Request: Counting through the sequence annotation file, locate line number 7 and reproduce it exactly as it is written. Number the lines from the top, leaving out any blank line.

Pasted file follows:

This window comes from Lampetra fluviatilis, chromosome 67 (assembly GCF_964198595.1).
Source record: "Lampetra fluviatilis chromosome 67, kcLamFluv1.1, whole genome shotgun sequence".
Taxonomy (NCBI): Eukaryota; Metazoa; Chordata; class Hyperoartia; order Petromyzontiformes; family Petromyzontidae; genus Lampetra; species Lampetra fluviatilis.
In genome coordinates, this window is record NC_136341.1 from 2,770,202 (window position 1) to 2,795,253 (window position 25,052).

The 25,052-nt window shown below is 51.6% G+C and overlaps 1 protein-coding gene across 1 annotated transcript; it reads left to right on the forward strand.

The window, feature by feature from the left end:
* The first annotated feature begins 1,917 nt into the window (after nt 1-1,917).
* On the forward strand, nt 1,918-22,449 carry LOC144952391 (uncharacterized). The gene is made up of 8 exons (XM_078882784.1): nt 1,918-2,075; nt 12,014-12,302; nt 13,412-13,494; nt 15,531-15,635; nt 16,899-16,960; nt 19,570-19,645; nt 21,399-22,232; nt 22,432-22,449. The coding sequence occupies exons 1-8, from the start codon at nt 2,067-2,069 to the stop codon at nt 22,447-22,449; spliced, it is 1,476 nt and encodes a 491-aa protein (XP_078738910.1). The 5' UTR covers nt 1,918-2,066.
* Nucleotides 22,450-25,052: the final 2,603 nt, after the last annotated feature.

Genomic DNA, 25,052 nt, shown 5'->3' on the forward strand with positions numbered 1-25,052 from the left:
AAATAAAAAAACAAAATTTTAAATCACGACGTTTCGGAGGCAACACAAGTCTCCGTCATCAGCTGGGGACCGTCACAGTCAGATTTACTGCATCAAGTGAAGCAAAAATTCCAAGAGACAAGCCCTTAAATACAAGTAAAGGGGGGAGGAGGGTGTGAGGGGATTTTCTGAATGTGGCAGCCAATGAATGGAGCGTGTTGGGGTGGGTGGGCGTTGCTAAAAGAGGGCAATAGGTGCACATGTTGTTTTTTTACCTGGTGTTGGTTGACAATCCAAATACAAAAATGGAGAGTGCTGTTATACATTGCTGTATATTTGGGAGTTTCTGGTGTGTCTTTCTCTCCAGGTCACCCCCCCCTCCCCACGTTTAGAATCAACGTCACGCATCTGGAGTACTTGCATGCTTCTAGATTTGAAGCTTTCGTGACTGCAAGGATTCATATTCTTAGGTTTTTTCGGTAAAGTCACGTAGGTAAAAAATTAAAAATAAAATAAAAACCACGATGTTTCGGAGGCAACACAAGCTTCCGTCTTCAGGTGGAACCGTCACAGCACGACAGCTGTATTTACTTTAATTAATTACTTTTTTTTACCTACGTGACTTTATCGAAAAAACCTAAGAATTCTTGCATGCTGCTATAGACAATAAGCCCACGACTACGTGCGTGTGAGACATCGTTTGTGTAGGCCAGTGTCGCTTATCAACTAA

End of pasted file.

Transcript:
* The first annotated feature begins 1,917 nt into the window (after nt 1-1,917).